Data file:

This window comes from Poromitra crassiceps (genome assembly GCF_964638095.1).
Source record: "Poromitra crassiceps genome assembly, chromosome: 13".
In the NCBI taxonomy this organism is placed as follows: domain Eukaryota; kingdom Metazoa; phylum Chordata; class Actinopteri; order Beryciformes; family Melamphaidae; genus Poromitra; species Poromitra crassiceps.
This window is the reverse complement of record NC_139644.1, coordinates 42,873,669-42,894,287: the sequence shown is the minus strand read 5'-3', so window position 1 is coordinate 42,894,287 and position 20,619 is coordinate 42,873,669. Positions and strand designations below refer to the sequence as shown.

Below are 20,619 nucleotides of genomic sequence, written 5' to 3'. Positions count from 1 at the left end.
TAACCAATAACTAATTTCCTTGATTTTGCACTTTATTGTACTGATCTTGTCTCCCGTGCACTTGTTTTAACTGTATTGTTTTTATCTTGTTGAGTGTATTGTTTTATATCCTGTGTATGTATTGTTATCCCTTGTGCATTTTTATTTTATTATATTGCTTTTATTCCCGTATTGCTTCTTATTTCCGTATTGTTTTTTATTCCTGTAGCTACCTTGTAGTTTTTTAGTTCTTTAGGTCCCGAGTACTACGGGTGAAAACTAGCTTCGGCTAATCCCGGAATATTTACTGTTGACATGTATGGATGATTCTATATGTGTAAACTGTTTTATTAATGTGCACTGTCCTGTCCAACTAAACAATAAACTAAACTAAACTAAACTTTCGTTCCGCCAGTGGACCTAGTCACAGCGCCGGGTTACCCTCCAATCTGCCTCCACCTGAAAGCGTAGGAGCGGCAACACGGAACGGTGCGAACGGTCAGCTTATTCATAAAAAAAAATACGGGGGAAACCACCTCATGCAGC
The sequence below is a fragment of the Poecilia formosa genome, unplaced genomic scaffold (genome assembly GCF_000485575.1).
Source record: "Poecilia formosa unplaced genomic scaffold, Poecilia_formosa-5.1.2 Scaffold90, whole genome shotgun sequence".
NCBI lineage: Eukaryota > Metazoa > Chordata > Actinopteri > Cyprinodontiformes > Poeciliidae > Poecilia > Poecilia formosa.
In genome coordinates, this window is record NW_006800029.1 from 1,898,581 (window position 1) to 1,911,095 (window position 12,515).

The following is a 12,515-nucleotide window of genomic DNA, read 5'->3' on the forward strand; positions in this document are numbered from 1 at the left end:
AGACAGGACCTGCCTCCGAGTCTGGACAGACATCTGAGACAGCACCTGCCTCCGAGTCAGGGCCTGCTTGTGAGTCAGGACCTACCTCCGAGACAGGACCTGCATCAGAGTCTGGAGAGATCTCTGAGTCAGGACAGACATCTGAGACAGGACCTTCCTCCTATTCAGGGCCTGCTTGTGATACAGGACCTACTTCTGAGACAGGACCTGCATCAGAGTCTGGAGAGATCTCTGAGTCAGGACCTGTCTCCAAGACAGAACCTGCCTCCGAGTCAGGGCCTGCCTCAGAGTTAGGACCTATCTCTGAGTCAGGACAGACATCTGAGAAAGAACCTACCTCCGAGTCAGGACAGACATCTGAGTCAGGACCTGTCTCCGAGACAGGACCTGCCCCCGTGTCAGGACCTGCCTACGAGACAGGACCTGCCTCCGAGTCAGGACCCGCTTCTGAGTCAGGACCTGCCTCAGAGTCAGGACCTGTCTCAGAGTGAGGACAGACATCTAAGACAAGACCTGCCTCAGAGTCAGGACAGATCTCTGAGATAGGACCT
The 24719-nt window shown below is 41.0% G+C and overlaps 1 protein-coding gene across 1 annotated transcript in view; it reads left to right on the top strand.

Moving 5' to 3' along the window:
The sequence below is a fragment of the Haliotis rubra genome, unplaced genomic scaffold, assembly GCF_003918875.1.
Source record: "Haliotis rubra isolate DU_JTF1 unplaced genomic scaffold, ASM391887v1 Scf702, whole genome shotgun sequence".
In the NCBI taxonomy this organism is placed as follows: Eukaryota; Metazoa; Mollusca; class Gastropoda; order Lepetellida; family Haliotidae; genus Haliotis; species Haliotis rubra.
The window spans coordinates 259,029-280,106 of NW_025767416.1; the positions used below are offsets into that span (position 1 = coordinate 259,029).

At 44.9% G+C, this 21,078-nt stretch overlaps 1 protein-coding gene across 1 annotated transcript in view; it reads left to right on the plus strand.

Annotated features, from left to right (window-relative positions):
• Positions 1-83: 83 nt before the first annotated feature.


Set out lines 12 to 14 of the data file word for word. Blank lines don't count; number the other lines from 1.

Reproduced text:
AGACAGGACCTGCCTCCGAGTCTGGACAGACATCTGAGACAGCACCTGCCTCCGAGTCAGGGCCTGCTTGTGAGTCAGGACCTACCTCCGAGACAGGACCTGCATCAGAGTCTGGAGAGATCTCTGAGTCAGGACAGACATCTGAGACAGGACCTTCCTCCTATTCAGGGCCTGCTTGTGATACAGGACCTACTTCTGAGACAGGACCTGCATCAGAGTCTGGAGAGATCTCTGAGTCAGGACCTGTCTCCAAGACAGAACCTGCCTCCGAGTCAGGGCCTGCCTCAGAGTTAGGACCTATCTCTGAGTCAGGACAGACATCTGAGAAAGAACCTACCTCCGAGTCAGGACAGACATCTGAGTCAGGACCTGTCTCCGAGACAGGACCTGCCCCCGTGTCAGGACCTGCCTACGAGACAGGACCTGCCTCCGAGTCAGGACCCGCTTCTGAGTCAGGACCTGCCTCAGAGTCAGGACCTGTCTCAGAGTGAGGACAGACATCTAAGACAAGACCTGCCTCAGAGTCAGGACAGATCTCTGAGATAGGACCT
The 24719-nt window shown below is 41.0% G+C and overlaps 1 protein-coding gene across 1 annotated transcript in view; it reads left to right on the top strand.

Moving 5' to 3' along the window: